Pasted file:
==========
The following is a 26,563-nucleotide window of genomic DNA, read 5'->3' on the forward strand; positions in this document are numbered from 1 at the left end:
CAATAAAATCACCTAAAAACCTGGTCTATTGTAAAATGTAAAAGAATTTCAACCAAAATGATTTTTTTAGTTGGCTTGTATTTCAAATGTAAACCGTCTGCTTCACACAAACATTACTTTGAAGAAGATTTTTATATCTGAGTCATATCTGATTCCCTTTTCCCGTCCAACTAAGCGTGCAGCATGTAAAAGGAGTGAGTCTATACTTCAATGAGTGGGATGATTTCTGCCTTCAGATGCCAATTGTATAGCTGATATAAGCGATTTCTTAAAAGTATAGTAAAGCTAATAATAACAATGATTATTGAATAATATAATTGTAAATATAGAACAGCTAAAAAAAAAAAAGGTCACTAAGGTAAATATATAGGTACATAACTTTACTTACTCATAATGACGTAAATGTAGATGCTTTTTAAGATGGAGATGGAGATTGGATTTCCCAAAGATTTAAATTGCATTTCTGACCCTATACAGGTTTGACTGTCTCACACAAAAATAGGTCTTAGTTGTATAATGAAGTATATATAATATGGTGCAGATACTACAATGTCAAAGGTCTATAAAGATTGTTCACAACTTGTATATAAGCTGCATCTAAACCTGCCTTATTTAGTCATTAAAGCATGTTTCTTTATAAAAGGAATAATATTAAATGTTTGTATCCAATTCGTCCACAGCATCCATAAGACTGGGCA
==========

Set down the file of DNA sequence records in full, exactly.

The following is a 26,563-nucleotide window of genomic DNA, read 5'->3' on the forward strand; positions in this document are numbered from 1 at the left end:
CAATAAAATCACCTAAAAACCTGGTCTATTGTAAAATGTAAAAGAATTTCAACCAAAATGATTTTTTTAGTTGGCTTGTATTTCAAATGTAAACCGTCTGCTTCACACAAACATTACTTTGAAGAAGATTTTTATATCTGAGTCATATCTGATTCCCTTTTCCCGTCCAACTAAGCGTGCAGCATGTAAAAGGAGTGAGTCTATACTTCAATGAGTGGGATGATTTCTGCCTTCAGATGCCAATTGTATAGCTGATATAAGCGATTTCTTAAAAGTATAGTAAAGCTAATAATAACAATGATTATTGAATAATATAATTGTAAATATAGAACAGCTAAAAAAAAAAAAGGTCACTAAGGTAAATATATAGGTACATAACTTTACTTACTCATAATGACGTAAATGTAGATGCTTTTTAAGATGGAGATGGAGATTGGATTTCCCAAAGATTTAAATTGCATTTCTGACCCTATACAGGTTTGACTGTCTCACACAAAAATAGGTCTTAGTTGTATAATGAAGTATATATAATATGGTGCAGATACTACAATGTCAAAGGTCTATAAAGATTGTTCACAACTTGTATATAAGCTGCATCTAAACCTGCCTTATTTAGTCATTAAAGCATGTTTCTTTATAAAAGGAATAATATTAAATGTTTGTATCCAATTCGTCCACAGCATCCATAAGACTGGGCA